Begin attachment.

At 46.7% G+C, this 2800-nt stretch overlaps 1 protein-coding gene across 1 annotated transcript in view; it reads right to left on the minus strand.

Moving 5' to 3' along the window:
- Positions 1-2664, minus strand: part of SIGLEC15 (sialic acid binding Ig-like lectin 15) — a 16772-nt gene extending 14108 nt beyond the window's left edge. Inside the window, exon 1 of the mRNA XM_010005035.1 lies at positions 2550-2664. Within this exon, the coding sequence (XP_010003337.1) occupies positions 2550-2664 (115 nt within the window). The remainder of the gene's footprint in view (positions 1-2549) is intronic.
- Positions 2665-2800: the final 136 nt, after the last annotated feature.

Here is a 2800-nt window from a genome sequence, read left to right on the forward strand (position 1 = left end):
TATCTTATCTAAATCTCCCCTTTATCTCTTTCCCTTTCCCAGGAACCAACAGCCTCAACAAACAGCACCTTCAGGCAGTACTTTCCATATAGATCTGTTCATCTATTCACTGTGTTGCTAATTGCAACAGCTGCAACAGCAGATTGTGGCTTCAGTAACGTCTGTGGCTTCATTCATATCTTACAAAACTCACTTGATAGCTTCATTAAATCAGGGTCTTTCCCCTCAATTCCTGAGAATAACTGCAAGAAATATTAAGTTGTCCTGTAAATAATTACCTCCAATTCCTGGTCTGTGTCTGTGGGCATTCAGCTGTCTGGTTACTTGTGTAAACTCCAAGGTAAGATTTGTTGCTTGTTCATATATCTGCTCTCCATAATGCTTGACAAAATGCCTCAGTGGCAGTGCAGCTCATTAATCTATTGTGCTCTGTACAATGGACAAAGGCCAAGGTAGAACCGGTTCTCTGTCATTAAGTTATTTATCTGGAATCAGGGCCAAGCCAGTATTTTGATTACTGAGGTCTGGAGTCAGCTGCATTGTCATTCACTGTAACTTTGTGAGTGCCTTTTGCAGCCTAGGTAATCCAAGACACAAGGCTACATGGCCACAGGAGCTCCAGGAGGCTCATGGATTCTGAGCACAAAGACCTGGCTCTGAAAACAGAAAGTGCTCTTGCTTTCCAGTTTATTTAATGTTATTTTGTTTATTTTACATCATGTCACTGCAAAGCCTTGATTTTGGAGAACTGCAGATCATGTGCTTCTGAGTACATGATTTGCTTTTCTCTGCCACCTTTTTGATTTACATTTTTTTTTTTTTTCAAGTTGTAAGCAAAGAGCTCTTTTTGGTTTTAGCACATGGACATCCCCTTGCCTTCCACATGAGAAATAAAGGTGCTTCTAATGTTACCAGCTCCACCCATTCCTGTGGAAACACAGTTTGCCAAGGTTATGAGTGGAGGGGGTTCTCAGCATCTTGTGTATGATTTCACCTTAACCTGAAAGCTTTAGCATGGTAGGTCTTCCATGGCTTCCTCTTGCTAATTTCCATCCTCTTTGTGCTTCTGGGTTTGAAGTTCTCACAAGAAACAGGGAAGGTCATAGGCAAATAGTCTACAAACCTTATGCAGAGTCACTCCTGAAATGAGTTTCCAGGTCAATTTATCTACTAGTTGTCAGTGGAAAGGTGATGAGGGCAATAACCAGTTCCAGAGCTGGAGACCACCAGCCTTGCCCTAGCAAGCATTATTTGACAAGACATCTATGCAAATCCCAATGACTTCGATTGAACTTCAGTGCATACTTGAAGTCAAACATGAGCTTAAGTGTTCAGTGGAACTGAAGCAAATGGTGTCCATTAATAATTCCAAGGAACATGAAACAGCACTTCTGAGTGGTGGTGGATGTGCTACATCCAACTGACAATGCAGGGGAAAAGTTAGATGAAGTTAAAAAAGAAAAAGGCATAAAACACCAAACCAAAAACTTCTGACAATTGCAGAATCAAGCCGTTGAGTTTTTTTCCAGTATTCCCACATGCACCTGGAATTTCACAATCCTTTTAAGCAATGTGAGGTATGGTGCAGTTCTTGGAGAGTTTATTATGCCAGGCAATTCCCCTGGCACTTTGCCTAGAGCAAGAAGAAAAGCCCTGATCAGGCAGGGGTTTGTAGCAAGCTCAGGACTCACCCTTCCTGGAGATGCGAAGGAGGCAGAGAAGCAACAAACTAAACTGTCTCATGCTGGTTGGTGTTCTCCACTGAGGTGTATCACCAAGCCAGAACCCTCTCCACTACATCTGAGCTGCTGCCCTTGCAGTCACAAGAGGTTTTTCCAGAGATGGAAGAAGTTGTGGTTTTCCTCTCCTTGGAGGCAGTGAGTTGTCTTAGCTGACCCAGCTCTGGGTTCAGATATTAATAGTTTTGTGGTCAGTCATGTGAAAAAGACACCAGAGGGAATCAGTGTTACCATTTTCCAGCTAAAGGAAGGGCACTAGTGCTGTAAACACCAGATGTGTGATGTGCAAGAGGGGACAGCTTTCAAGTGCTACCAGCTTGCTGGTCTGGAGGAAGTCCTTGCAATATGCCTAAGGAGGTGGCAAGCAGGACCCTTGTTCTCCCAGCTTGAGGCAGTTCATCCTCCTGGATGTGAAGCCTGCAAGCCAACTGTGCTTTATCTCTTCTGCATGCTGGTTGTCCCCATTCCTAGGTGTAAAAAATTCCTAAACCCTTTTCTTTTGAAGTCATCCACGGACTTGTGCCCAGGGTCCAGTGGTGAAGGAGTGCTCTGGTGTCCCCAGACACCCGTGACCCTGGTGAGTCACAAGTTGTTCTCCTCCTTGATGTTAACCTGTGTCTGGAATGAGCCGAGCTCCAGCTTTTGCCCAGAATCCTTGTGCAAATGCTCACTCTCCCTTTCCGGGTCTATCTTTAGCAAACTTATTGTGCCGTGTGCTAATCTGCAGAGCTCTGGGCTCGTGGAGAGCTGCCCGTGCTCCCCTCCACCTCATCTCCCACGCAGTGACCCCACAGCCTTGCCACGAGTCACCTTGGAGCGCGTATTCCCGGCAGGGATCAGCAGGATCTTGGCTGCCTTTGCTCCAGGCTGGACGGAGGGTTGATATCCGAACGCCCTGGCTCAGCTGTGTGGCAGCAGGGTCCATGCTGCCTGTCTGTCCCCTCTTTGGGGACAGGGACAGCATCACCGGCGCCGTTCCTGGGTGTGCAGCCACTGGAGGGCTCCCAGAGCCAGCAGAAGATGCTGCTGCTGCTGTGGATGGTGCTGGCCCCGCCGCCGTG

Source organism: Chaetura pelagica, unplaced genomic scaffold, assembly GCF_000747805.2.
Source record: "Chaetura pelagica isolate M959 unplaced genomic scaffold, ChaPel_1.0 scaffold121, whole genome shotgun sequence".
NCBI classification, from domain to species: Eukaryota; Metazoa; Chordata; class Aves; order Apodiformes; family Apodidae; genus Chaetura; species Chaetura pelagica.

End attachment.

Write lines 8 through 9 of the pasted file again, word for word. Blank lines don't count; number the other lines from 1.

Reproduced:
Source record: "Chaetura pelagica isolate M959 unplaced genomic scaffold, ChaPel_1.0 scaffold121, whole genome shotgun sequence".
NCBI classification, from domain to species: Eukaryota; Metazoa; Chordata; class Aves; order Apodiformes; family Apodidae; genus Chaetura; species Chaetura pelagica.